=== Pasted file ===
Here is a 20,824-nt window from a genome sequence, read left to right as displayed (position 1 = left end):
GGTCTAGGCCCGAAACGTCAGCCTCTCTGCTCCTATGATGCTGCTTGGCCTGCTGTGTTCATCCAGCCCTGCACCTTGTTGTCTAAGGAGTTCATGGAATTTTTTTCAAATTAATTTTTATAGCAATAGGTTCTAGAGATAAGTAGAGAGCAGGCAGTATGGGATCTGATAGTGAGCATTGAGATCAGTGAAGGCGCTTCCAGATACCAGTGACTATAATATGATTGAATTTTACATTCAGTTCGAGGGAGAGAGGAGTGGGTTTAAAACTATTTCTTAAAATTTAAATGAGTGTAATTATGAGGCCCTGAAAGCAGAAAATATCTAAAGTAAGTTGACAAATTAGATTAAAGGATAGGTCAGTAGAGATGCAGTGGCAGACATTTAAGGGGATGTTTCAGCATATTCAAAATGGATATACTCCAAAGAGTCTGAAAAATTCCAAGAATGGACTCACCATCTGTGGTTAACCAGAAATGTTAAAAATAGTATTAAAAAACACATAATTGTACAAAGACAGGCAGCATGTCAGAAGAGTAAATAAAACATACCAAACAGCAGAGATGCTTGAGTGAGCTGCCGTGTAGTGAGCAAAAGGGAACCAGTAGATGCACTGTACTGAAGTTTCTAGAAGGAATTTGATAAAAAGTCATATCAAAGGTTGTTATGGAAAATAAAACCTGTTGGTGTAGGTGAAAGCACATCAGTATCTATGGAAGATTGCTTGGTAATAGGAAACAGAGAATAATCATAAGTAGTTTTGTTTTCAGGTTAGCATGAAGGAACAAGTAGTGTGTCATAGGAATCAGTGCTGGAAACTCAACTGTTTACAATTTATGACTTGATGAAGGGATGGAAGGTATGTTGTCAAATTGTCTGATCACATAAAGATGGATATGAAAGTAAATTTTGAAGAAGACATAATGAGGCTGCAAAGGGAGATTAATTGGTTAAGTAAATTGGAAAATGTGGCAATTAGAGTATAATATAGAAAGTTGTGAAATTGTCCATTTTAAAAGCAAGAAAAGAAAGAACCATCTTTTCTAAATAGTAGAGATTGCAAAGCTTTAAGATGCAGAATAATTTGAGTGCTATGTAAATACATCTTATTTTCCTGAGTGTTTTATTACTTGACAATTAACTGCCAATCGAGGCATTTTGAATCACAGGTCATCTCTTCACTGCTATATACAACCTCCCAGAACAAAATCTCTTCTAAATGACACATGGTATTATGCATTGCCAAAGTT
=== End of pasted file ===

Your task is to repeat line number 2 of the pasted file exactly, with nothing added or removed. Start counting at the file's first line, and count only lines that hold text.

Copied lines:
GGTCTAGGCCCGAAACGTCAGCCTCTCTGCTCCTATGATGCTGCTTGGCCTGCTGTGTTCATCCAGCCCTGCACCTTGTTGTCTAAGGAGTTCATGGAATTTTTTTCAAATTAATTTTTATAGCAATAGGTTCTAGAGATAAGTAGAGAGCAGGCAGTATGGGATCTGATAGTGAGCATTGAGATCAGTGAAGGCGCTTCCAGATACCAGTGACTATAATATGATTGAATTTTACATTCAGTTCGAGGGAGAGAGGAGTGGGTTTAAAACTATTTCTTAAAATTTAAATGAGTGTAATTATGAGGCCCTGAAAGCAGAAAATATCTAAAGTAAGTTGACAAATTAGATTAAAGGATAGGTCAGTAGAGATGCAGTGGCAGACATTTAAGGGGATGTTTCAGCATATTCAAAATGGATATACTCCAAAGAGTCTGAAAAATTCCAAGAATGGACTCACCATCTGTGGTTAACCAGAAATGTTAAAAATAGTATTAAAAAACACATAATTGTACAAAGACAGGCAGCATGTCAGAAGAGTAAATAAAACATACCAAACAGCAGAGATGCTTGAGTGAGCTGCCGTGTAGTGAGCAAAAGGGAACCAGTAGATGCACTGTACTGAAGTTTCTAGAAGGAATTTGATAAAAAGTCATATCAAAGGTTGTTATGGAAAATAAAACCTGTTGGTGTAGGTGAAAGCACATCAGTATCTATGGAAGATTGCTTGGTAATAGGAAACAGAGAATAATCATAAGTAGTTTTGTTTTCAGGTTAGCATGAAGGAACAAGTAGTGTGTCATAGGAATCAGTGCTGGAAACTCAACTGTTTACAATTTATGACTTGATGAAGGGATGGAAGGTATGTTGTCAAATTGTCTGATCACATAAAGATGGATATGAAAGTAAATTTTGAAGAAGACATAATGAGGCTGCAAAGGGAGATTAATTGGTTAAGTAAATTGGAAAATGTGGCAATTAGAGTATAATATAGAAAGTTGTGAAATTGTCCATTTTAAAAGCAAGAAAAGAAAGAACCATCTTTTCTAAATAGTAGAGATTGCAAAGCTTTAAGATGCAGAATAATTTGAGTGCTATGTAAATACATCTTATTTTCCTGAGTGTTTTATTACTTGACAATTAACTGCCAATCGAGGCATTTTGAATCACAGGTCATCTCTTCACTGCTATATACAACCTCCCAGAACAAAATCTCTTCTAAATGACACATGGTATTATGCATTGCCAAAGTT